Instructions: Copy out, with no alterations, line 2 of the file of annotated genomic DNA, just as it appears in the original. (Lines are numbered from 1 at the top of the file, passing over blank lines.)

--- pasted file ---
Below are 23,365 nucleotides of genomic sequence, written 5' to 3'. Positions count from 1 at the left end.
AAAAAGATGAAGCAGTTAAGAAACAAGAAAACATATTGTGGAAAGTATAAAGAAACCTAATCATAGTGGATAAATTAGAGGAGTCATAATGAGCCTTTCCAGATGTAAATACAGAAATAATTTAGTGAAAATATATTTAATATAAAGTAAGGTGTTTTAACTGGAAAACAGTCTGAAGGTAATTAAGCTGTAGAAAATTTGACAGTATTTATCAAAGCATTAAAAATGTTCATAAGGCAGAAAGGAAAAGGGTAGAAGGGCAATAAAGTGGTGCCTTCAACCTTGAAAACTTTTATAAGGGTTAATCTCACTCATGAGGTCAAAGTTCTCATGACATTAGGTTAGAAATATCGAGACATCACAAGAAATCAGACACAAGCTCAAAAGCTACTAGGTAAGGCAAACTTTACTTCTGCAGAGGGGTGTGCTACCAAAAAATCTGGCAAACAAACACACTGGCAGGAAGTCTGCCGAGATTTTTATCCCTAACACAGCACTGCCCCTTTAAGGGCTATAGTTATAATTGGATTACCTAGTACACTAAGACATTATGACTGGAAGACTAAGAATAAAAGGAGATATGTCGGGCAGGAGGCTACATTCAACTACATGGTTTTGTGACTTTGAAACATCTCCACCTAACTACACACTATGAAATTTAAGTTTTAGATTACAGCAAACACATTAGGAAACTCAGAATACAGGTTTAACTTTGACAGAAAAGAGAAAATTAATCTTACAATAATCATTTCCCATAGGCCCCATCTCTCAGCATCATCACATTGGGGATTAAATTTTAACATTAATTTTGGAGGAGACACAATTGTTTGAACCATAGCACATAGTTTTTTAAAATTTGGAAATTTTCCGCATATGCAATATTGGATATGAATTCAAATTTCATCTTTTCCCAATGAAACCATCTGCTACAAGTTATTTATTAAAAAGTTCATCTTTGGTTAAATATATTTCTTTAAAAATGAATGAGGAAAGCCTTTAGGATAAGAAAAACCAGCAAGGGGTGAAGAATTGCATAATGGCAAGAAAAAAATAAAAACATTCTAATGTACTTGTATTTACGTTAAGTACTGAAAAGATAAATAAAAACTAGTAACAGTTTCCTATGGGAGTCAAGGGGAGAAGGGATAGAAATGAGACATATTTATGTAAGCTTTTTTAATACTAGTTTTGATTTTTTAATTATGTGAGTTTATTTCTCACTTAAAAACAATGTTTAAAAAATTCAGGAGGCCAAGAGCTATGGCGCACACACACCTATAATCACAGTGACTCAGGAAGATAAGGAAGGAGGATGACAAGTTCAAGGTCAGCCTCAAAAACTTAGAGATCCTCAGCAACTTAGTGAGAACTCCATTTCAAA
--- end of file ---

AAAAAGATGAAGCAGTTAAGAAACAAGAAAACATATTGTGGAAAGTATAAAGAAACCTAATCATAGTGGATAAATTAGAGGAGTCATAATGAGCCTTTCCAGATGTAAATACAGAAATAATTTAGTGAAAATATATTTAATATAAAGTAAGGTGTTTTAACTGGAAAACAGTCTGAAGGTAATTAAGCTGTAGAAAATTTGACAGTATTTATCAAAGCATTAAAAATGTTCATAAGGCAGAAAGGAAAAGGGTAGAAGGGCAATAAAGTGGTGCCTTCAACCTTGAAAACTTTTATAAGGGTTAATCTCACTCATGAGGTCAAAGTTCTCATGACATTAGGTTAGAAATATCGAGACATCACAAGAAATCAGACACAAGCTCAAAAGCTACTAGGTAAGGCAAACTTTACTTCTGCAGAGGGGTGTGCTACCAAAAAATCTGGCAAACAAACACACTGGCAGGAAGTCTGCCGAGATTTTTATCCCTAACACAGCACTGCCCCTTTAAGGGCTATAGTTATAATTGGATTACCTAGTACACTAAGACATTATGACTGGAAGACTAAGAATAAAAGGAGATATGTCGGGCAGGAGGCTACATTCAACTACATGGTTTTGTGACTTTGAAACATCTCCACCTAACTACACACTATGAAATTTAAGTTTTAGATTACAGCAAACACATTAGGAAACTCAGAATACAGGTTTAACTTTGACAGAAAAGAGAAAATTAATCTTACAATAATCATTTCCCATAGGCCCCATCTCTCAGCATCATCACATTGGGGATTAAATTTTAACATTAATTTTGGAGGAGACACAATTGTTTGAACCATAGCACATAGTTTTTTAAAATTTGGAAATTTTCCGCATATGCAATATTGGATATGAATTCAAATTTCATCTTTTCCCAATGAAACCATCTGCTACAAGTTATTTATTAAAAAGTTCATCTTTGGTTAAATATATTTCTTTAAAAATGAATGAGGAAAGCCTTTAGGATAAGAAAAACCAGCAAGGGGTGAAGAATTGCATAATGGCAAGAAAAAAATAAAAACATTCTAATGTACTTGTATTTACGTTAAGTACTGAAAAGATAAATAAAAACTAGTAACAGTTTCCTATGGGAGTCAAGGGGAGAAGGGATAGAAATGAGACATATTTATGTAAGCTTTTTTAATACTAGTTTTGATTTTTTAATTATGTGAGTTTATTTCTCACTTAAAAACAATGTTTAAAAAATTCAGGAGGCCAAGAGCTATGGCGCACACACACCTATAATCACAGTGACTCAGGAAGATAAGGAAGGAGGATGACAAGTTCAAGGTCAGCCTCAAAAACTTAGAGATCCTCAGCAACTTAGTGAGAACTCCATTTCAAA